The only time I really feel pretty is when I am looking in the small bathroom mirror from the shoulders up. There I can focus on just my top half, and I am pleased with what I see: a cute woman with still youthful features, a wide smile, warm brown eyes, and a nice décolletage.  Get me in front of a full-length mirror, staring back at the big picture, and I lose all perspective. My hips are too wide, my legs are too short, and my big breasts hang too damn low.  My face doesn’t fit with my body, my hair is the wrong length, and everything looks mismatched. The gestalt of me is askew.

I try not to blame my body image issues on my mom.  Afterall, I am an adult.  It’s about time I take responsibility for these things, but I blame her anyway.

From the age of 10, my weight was my mother’s obsession. I was the cute, slightly chubby girl who got cottage cheese and an apple for lunch while the other kids got peanut butter and fluff and a bag of Fritos. Before I knew it, I morphed into the slightly chubby and extremely self-conscious teenager who always flew under the radar.  No longer able to really control my school lunch, my mother intervened in other ways.

“You would be so beautiful if you lost weight,” She said to me in the Loehmann’s communal dressing room as I tried on dresses for my brother’s Bar Mitzvah.

“Mom, stop!” I whispered.

“Sometimes it helps to wear a little something to hold you in. I always do.” She said, as she tried to pull the dress down in the back, so that it would fit over my hips and rear end.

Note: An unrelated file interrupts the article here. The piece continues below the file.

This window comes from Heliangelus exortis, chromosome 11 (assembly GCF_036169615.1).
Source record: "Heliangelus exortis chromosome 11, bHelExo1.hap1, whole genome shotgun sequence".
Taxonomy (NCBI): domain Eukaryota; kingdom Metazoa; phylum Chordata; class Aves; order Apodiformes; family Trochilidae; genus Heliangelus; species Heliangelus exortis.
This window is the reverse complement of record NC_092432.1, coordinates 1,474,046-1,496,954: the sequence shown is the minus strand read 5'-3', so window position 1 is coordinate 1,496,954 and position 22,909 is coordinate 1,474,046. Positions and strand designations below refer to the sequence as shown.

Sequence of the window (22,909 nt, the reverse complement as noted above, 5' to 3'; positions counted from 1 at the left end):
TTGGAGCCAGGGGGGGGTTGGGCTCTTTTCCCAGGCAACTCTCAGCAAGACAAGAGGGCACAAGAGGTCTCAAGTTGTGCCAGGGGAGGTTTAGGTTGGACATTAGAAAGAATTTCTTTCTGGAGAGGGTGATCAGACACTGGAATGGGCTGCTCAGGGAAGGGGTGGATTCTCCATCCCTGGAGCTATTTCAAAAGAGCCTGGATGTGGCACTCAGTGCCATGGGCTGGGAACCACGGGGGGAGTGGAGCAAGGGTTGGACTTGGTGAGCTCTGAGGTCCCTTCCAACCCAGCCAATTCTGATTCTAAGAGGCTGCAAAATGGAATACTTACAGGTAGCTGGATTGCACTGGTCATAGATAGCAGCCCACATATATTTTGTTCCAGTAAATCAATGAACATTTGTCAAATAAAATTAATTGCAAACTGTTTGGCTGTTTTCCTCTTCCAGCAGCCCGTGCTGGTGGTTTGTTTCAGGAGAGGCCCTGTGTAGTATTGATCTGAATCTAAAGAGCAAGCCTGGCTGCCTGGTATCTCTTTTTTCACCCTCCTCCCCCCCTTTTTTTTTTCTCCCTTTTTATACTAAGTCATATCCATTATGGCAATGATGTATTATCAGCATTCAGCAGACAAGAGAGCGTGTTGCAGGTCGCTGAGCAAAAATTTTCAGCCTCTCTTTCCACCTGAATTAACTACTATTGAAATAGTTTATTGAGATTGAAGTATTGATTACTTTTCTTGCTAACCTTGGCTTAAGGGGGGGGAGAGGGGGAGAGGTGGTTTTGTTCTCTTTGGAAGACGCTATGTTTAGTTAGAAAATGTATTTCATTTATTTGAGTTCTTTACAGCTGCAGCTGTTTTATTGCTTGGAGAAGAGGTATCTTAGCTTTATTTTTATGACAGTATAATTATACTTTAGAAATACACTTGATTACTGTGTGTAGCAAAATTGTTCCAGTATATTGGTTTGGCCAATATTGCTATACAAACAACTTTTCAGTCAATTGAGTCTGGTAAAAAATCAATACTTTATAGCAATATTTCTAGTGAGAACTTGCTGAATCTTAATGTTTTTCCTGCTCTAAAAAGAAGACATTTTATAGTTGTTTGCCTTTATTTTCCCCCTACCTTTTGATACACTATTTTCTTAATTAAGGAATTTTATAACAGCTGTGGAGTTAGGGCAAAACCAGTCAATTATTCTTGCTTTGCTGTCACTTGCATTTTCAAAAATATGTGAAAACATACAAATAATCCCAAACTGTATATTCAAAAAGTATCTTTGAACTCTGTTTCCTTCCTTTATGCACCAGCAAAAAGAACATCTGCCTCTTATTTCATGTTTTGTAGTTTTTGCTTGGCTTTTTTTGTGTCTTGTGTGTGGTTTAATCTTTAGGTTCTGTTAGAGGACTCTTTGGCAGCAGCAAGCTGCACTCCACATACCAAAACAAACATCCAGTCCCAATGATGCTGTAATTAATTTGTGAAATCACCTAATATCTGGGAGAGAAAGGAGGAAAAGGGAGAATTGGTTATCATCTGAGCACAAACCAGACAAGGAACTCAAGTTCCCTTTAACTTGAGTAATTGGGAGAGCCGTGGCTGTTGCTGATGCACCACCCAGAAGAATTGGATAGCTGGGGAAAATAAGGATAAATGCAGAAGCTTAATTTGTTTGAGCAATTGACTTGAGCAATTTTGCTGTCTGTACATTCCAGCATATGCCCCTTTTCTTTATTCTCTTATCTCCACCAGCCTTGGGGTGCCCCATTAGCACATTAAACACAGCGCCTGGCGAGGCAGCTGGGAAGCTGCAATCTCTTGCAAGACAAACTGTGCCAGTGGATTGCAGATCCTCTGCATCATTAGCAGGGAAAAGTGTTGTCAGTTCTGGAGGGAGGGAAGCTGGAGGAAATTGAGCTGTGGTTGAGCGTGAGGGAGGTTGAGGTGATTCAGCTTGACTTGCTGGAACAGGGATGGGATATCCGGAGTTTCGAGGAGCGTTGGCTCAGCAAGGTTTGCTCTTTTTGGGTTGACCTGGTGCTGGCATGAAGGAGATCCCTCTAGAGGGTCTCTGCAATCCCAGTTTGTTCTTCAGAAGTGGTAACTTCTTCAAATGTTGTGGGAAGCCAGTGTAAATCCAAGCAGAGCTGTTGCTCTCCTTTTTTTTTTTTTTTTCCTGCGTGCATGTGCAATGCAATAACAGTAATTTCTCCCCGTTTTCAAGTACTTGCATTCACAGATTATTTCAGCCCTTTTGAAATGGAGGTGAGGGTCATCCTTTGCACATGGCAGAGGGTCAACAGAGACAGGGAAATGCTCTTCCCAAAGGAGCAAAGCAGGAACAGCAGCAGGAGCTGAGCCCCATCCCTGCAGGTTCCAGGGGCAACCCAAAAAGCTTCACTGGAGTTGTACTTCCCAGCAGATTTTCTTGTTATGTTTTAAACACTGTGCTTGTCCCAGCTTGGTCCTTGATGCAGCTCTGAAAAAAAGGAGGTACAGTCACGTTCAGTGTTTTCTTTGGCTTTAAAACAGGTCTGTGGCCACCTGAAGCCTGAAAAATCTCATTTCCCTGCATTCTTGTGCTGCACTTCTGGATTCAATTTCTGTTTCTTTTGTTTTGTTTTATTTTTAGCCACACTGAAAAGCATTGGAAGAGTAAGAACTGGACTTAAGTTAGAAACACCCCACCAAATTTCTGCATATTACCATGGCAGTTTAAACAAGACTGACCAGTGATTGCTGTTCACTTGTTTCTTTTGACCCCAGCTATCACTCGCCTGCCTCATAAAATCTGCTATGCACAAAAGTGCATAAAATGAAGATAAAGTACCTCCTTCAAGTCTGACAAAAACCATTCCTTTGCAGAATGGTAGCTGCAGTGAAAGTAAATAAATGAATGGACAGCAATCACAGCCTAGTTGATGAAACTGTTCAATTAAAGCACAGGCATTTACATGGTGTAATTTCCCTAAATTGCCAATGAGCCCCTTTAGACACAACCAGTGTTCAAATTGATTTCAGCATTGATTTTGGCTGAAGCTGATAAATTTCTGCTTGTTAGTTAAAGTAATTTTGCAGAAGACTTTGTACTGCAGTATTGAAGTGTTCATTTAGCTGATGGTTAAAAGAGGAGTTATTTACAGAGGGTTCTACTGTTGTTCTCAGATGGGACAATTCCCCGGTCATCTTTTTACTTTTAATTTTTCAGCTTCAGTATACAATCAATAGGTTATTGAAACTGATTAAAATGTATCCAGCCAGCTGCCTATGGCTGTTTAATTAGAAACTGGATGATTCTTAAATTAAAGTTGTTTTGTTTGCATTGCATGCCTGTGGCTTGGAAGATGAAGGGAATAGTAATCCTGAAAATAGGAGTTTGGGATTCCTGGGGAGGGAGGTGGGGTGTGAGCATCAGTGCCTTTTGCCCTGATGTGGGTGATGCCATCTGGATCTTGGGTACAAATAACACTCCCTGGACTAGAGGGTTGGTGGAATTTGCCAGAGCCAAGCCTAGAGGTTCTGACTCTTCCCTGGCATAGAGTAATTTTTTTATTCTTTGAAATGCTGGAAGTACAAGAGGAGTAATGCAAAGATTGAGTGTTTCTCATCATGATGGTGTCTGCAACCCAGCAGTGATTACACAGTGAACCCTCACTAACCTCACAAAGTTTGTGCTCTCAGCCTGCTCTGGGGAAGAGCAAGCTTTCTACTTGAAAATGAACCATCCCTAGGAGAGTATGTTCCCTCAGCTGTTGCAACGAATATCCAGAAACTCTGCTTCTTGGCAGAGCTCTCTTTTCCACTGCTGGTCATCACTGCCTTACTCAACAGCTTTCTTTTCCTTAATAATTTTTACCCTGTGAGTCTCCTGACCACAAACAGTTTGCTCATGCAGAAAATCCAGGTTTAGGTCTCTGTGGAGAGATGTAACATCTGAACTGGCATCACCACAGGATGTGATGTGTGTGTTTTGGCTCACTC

“You mean a girdle?!  Mom, I am 14.  I’m not wearing a girdle.” I cried.

I became a yo-yo dieter and went to sleep dreaming of bikinis and how my life would change if a thinner me appeared on the beach each summer.  Sadly, that moment only happened once when I was 16.  It was a summer replete with a blue bikini, Coppertone, The Steve Miller Band, and long makeout sessions with different boys, but it was short lived.  My body changed like the generations of women who came before me and grew into what would be its destiny: a little zaftig.

I hated that I couldn’t control it.  Nor could my mother.

It was only recently that my mother, perhaps for the very first time, told me how special I was and didn’t mention my weight. I was feeling rejected by a man I had been dating and she called to bolster my spirits.

“He’ll be back. You’ll see,” She said knowingly.

“How the hell do you know that?” I asked.

“Because there is only one of you.” She replied, as if I already knew this.

“Do you really think I’m all that, Mom?” I asked.

“Of course I do. You know that,” She replied, already losing her patience with me.

No, I really don’t. I thought.

I now have a chance for a do-over, and I am taking it. I’ve made a pact with myself to spend whatever time I have left on planet earth celebrating my “zaftig-ness” and everything else I’ve grown up to be. I still hate the full-length mirror, but I am beginning to like my body just a little bit more.  My skin is soft and it’s curvy in all the right places, and it doesn’t hurt that the men I’ve met seem to enjoy it as well. Maybe I’ll buy a high waisted two-piece bathing suit that some would call a bikini. Forty-five years later. It’s about fucking time.

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